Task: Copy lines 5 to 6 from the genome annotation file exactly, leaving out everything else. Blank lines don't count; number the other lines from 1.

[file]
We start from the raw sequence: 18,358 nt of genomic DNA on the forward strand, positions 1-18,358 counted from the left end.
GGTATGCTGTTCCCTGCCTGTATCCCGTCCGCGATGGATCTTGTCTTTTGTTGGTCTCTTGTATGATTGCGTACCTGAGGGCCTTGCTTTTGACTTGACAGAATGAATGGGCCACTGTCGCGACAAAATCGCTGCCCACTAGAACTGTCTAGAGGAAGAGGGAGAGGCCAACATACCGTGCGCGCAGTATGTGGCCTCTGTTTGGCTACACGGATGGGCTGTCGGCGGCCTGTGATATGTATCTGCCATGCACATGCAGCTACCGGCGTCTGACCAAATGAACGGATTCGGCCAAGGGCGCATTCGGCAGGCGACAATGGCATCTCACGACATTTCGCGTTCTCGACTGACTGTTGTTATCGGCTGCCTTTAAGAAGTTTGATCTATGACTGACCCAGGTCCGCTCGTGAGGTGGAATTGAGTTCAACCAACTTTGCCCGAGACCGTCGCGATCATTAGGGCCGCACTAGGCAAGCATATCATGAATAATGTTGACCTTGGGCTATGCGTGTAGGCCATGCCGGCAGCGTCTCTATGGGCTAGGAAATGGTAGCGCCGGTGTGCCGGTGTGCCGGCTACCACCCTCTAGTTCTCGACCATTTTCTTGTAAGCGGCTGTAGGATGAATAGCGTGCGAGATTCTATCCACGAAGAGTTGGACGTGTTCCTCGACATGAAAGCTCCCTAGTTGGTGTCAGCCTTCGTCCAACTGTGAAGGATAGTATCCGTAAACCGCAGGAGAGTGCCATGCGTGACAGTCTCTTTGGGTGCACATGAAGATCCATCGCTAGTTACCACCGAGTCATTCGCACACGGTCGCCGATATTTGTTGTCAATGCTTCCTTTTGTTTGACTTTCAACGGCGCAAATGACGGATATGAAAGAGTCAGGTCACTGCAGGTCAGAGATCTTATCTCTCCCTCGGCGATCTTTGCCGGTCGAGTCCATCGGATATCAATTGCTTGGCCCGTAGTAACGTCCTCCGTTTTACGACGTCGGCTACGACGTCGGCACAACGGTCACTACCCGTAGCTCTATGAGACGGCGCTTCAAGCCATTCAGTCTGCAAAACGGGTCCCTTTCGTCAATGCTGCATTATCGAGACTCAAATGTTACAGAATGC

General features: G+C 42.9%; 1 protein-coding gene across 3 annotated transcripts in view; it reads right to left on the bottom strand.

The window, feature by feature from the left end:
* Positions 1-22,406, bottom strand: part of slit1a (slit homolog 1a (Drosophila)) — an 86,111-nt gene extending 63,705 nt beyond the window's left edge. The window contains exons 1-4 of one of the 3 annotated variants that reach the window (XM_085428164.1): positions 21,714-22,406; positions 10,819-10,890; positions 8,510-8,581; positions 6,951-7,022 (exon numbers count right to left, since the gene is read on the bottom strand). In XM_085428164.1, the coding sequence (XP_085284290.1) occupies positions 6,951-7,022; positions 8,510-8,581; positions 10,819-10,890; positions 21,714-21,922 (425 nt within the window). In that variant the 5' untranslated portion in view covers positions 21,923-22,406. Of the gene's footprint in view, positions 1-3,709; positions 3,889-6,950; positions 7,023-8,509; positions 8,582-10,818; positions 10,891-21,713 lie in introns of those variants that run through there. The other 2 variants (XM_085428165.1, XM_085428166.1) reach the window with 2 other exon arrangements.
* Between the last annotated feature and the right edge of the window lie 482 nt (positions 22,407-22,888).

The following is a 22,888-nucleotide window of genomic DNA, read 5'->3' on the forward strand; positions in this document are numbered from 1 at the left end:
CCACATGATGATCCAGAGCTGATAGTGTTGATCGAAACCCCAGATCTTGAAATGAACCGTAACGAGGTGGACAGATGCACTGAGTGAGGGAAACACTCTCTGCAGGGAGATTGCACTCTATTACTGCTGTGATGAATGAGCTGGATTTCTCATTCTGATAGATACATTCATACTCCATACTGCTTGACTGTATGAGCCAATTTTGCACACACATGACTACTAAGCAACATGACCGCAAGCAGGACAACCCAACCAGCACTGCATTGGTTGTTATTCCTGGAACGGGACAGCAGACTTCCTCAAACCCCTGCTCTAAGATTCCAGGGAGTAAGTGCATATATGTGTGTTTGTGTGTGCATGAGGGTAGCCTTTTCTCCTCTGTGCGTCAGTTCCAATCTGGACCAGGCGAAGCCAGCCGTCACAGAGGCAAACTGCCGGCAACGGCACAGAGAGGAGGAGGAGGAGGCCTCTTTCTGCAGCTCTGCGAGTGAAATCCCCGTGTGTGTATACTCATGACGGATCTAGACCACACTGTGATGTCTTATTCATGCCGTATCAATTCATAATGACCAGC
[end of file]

* Positions 1-22,406, bottom strand: part of slit1a (slit homolog 1a (Drosophila)) — an 86,111-nt gene extending 63,705 nt beyond the window's left edge. The window contains exons 1-4 of one of the 3 annotated variants that reach the window (XM_085428164.1): positions 21,714-22,406; positions 10,819-10,890; positions 8,510-8,581; positions 6,951-7,022 (exon numbers count right to left, since the gene is read on the bottom strand). In XM_085428164.1, the coding sequence (XP_085284290.1) occupies positions 6,951-7,022; positions 8,510-8,581; positions 10,819-10,890; positions 21,714-21,922 (425 nt within the window). In that variant the 5' untranslated portion in view covers positions 21,923-22,406. Of the gene's footprint in view, positions 1-3,709; positions 3,889-6,950; positions 7,023-8,509; positions 8,582-10,818; positions 10,891-21,713 lie in introns of those variants that run through there. The other 2 variants (XM_085428165.1, XM_085428166.1) reach the window with 2 other exon arrangements.
* Between the last annotated feature and the right edge of the window lie 482 nt (positions 22,407-22,888).